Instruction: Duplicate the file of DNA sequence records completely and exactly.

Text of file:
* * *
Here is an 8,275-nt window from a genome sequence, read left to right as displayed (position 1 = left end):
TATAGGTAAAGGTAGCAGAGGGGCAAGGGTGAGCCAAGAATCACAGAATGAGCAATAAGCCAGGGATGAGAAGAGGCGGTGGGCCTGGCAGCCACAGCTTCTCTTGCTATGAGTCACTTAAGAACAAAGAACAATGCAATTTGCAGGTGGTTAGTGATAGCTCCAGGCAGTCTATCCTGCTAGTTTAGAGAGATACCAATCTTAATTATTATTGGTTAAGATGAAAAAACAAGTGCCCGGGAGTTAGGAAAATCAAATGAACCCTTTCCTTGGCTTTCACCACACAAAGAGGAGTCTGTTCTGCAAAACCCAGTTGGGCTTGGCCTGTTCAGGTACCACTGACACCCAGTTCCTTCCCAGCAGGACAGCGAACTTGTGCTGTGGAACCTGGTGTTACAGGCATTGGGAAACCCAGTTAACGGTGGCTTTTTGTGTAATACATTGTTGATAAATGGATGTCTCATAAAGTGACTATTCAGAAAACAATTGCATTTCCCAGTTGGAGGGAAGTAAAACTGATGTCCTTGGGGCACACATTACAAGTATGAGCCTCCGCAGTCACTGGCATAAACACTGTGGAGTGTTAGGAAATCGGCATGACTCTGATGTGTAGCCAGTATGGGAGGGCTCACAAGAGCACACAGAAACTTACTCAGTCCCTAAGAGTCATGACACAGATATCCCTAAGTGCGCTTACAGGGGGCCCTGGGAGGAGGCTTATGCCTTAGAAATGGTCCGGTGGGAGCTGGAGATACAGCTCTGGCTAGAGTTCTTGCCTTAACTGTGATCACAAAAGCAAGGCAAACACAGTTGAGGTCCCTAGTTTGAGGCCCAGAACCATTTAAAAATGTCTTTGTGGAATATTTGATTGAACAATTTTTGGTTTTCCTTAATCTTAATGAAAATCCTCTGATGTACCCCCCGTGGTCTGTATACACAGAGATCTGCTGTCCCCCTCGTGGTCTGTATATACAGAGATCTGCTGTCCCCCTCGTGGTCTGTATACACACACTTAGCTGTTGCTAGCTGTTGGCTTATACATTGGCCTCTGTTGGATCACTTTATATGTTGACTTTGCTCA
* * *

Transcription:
Here is an 8,275-nt window from a genome sequence, read left to right as displayed (position 1 = left end):
TATAGGTAAAGGTAGCAGAGGGGCAAGGGTGAGCCAAGAATCACAGAATGAGCAATAAGCCAGGGATGAGAAGAGGCGGTGGGCCTGGCAGCCACAGCTTCTCTTGCTATGAGTCACTTAAGAACAAAGAACAATGCAATTTGCAGGTGGTTAGTGATAGCTCCAGGCAGTCTATCCTGCTAGTTTAGAGAGATACCAATCTTAATTATTATTGGTTAAGATGAAAAAACAAGTGCCCGGGAGTTAGGAAAATCAAATGAACCCTTTCCTTGGCTTTCACCACACAAAGAGGAGTCTGTTCTGCAAAACCCAGTTGGGCTTGGCCTGTTCAGGTACCACTGACACCCAGTTCCTTCCCAGCAGGACAGCGAACTTGTGCTGTGGAACCTGGTGTTACAGGCATTGGGAAACCCAGTTAACGGTGGCTTTTTGTGTAATACATTGTTGATAAATGGATGTCTCATAAAGTGACTATTCAGAAAACAATTGCATTTCCCAGTTGGAGGGAAGTAAAACTGATGTCCTTGGGGCACACATTACAAGTATGAGCCTCCGCAGTCACTGGCATAAACACTGTGGAGTGTTAGGAAATCGGCATGACTCTGATGTGTAGCCAGTATGGGAGGGCTCACAAGAGCACACAGAAACTTACTCAGTCCCTAAGAGTCATGACACAGATATCCCTAAGTGCGCTTACAGGGGGCCCTGGGAGGAGGCTTATGCCTTAGAAATGGTCCGGTGGGAGCTGGAGATACAGCTCTGGCTAGAGTTCTTGCCTTAACTGTGATCACAAAAGCAAGGCAAACACAGTTGAGGTCCCTAGTTTGAGGCCCAGAACCATTTAAAAATGTCTTTGTGGAATATTTGATTGAACAATTTTTGGTTTTCCTTAATCTTAATGAAAATCCTCTGATGTACCCCCCGTGGTCTGTATACACAGAGATCTGCTGTCCCCCTCGTGGTCTGTATATACAGAGATCTGCTGTCCCCCTCGTGGTCTGTATACACACACTTAGCTGTTGCTAGCTGTTGGCTTATACATTGGCCTCTGTTGGATCACTTTATATGTTGACTTTGCTCA